As I said in response to the hon. Member for North East Fife (Wendy Chamberlain), my point about starting a national conversation is that there are people who should have been thinking about this matter but were not. The terrible circumstances of the murder of Sarah Everard triggered a conversation within the Home Office and in policing. My own experience long predated those terrible events.

We must recognise, as a number of Members from across the House have said, that something changed when Sarah was murdered. We must absolutely ensure that those terrible circumstances, which the inquiry demands that we see, are utilised to drive fundamental change. I commit to the hon. Member for Newcastle upon Tyne Central (Chi Onwurah) that I will continue to drive that change and prioritise violence against women and girls. It is a key priority, as I have communicated over and over again since the day I was appointed Home Secretary.

I welcome the statement and the report, but it beggars belief—it is shocking beyond comprehension—that we can have serving police officers in this country who have been convicted of multiple counts of rape, kidnap, breaches of non-molestation orders and other serious offences. In his replies, the Home Secretary has said a number of times that this is not just an issue for women and girls. I would argue that it should not be an issue for women and girls: this is actually a man’s problem. We need to really address male attitudes towards women and girls. There can be no place for misogyny, violence, warped views or predatory behaviour. This is a problem of certain sections of the male population, so what more are the Government doing to tackle those warped views of women and girls by men?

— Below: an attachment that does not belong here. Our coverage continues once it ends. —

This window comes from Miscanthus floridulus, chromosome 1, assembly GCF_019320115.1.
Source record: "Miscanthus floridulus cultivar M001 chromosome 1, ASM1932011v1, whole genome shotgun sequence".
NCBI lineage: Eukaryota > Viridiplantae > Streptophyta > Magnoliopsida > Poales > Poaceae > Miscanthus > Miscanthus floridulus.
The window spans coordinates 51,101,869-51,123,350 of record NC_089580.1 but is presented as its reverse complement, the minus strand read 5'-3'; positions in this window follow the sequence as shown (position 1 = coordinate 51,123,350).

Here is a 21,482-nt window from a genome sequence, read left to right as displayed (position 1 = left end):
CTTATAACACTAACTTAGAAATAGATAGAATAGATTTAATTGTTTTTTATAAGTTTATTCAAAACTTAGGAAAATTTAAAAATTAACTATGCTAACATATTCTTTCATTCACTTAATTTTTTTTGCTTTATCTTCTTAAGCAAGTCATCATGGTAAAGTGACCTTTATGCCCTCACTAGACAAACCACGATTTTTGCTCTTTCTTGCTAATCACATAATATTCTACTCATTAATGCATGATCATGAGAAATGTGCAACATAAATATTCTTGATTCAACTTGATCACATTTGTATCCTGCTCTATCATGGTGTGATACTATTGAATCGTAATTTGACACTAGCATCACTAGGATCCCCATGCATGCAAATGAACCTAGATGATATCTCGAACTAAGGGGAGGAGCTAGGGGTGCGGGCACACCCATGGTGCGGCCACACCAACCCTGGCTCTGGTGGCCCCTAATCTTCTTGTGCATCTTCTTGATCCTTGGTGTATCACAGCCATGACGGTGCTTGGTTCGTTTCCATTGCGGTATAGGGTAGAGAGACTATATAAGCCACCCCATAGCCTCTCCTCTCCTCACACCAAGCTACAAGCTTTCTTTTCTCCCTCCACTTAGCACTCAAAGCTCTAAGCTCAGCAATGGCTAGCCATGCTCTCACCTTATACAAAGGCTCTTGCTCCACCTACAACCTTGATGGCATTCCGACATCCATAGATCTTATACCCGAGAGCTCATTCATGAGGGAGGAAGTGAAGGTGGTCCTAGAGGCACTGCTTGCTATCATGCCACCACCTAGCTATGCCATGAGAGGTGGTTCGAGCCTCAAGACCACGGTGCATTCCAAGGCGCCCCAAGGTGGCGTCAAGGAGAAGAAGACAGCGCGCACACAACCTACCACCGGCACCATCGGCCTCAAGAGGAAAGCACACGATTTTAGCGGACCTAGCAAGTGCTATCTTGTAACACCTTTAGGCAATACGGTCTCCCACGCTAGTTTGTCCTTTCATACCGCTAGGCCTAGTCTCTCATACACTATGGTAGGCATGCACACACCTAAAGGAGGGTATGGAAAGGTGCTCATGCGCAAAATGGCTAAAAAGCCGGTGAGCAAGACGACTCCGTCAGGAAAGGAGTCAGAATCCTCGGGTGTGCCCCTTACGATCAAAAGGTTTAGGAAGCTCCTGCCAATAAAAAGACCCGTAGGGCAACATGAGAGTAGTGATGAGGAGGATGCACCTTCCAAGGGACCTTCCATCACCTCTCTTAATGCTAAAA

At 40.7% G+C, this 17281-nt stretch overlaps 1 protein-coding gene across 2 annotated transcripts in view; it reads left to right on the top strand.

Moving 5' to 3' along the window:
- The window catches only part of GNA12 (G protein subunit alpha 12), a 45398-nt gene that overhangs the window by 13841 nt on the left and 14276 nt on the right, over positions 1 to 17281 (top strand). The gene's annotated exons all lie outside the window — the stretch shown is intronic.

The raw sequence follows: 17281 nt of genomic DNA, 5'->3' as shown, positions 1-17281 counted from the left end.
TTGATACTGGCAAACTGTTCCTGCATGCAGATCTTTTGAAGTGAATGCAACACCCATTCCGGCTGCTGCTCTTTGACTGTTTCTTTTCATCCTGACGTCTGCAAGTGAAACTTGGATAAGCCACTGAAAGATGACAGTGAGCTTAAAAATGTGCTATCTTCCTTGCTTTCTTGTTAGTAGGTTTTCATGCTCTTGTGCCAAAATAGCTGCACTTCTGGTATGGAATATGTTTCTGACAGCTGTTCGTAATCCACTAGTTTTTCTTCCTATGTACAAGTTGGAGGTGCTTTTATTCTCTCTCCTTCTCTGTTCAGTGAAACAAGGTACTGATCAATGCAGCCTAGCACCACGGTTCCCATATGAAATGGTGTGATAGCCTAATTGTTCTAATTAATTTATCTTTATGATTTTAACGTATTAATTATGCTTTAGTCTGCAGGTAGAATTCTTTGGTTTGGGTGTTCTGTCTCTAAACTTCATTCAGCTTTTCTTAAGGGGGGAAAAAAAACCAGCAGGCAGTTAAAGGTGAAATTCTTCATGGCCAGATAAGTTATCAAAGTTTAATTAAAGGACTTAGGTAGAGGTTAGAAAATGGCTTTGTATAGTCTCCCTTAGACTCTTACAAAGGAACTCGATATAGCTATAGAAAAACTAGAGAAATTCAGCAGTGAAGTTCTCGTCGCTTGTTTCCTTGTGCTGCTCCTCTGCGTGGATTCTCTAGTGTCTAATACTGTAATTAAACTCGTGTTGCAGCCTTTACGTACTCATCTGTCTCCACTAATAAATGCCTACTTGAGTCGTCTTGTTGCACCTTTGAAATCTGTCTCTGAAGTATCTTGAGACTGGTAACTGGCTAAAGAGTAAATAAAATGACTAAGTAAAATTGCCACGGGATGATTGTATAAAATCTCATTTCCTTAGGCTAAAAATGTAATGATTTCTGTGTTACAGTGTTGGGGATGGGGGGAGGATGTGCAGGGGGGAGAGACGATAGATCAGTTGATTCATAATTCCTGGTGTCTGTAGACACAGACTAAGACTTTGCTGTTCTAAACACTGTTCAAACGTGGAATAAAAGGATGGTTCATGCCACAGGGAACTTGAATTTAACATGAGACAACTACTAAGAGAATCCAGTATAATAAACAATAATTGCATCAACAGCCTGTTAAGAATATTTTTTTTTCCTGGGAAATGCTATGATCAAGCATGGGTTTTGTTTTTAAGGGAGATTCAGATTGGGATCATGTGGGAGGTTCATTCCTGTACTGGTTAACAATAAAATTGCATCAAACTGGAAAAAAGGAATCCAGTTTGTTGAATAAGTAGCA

The hon. Gentleman is right. As I say, this is an issue that affects the lives of women, but it should not be thought of as a woman’s issue—he is absolutely right that it is male perpetrators who need to change. I have always said that I do not want women to have to change their behaviour; I do not want women to have to be in segregated train carriages, or to not be able to go out at night. We should be talking about not curtailing the behaviour of women, but a fundamental change in male behaviour.